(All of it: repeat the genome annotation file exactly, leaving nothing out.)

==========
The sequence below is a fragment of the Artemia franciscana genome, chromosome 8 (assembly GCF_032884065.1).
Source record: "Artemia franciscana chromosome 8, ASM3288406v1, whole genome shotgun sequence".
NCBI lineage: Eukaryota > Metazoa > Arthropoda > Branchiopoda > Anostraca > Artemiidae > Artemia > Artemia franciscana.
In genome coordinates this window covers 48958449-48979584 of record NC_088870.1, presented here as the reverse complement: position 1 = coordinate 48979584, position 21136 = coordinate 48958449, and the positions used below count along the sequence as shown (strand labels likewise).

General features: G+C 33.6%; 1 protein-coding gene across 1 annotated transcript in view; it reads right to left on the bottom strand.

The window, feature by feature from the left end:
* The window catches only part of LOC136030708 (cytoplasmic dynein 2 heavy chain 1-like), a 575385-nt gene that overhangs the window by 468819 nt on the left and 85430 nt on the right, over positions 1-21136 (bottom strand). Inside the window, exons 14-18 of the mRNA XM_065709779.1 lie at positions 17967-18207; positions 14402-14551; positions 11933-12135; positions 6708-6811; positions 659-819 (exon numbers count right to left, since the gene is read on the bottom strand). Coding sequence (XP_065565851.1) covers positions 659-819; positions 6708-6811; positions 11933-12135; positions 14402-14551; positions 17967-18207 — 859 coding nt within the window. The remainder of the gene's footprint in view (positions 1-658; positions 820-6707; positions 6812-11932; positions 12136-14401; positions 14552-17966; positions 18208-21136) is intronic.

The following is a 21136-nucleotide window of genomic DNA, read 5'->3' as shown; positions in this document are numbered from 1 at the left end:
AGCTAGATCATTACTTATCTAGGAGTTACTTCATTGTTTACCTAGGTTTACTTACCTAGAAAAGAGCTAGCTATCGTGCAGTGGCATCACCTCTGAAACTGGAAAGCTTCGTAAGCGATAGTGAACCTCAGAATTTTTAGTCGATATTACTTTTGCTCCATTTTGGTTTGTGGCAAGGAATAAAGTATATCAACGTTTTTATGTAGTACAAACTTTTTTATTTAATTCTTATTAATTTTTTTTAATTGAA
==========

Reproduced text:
The sequence below is a fragment of the Artemia franciscana genome, chromosome 8 (assembly GCF_032884065.1).
Source record: "Artemia franciscana chromosome 8, ASM3288406v1, whole genome shotgun sequence".
NCBI lineage: Eukaryota > Metazoa > Arthropoda > Branchiopoda > Anostraca > Artemiidae > Artemia > Artemia franciscana.
In genome coordinates this window covers 48958449-48979584 of record NC_088870.1, presented here as the reverse complement: position 1 = coordinate 48979584, position 21136 = coordinate 48958449, and the positions used below count along the sequence as shown (strand labels likewise).

General features: G+C 33.6%; 1 protein-coding gene across 1 annotated transcript in view; it reads right to left on the bottom strand.

The window, feature by feature from the left end:
* The window catches only part of LOC136030708 (cytoplasmic dynein 2 heavy chain 1-like), a 575385-nt gene that overhangs the window by 468819 nt on the left and 85430 nt on the right, over positions 1-21136 (bottom strand). Inside the window, exons 14-18 of the mRNA XM_065709779.1 lie at positions 17967-18207; positions 14402-14551; positions 11933-12135; positions 6708-6811; positions 659-819 (exon numbers count right to left, since the gene is read on the bottom strand). Coding sequence (XP_065565851.1) covers positions 659-819; positions 6708-6811; positions 11933-12135; positions 14402-14551; positions 17967-18207 — 859 coding nt within the window. The remainder of the gene's footprint in view (positions 1-658; positions 820-6707; positions 6812-11932; positions 12136-14401; positions 14552-17966; positions 18208-21136) is intronic.

The following is a 21136-nucleotide window of genomic DNA, read 5'->3' as shown; positions in this document are numbered from 1 at the left end:
AGCTAGATCATTACTTATCTAGGAGTTACTTCATTGTTTACCTAGGTTTACTTACCTAGAAAAGAGCTAGCTATCGTGCAGTGGCATCACCTCTGAAACTGGAAAGCTTCGTAAGCGATAGTGAACCTCAGAATTTTTAGTCGATATTACTTTTGCTCCATTTTGGTTTGTGGCAAGGAATAAAGTATATCAACGTTTTTATGTAGTACAAACTTTTTTATTTAATTCTTATTAATTTTTTTTAATTGAA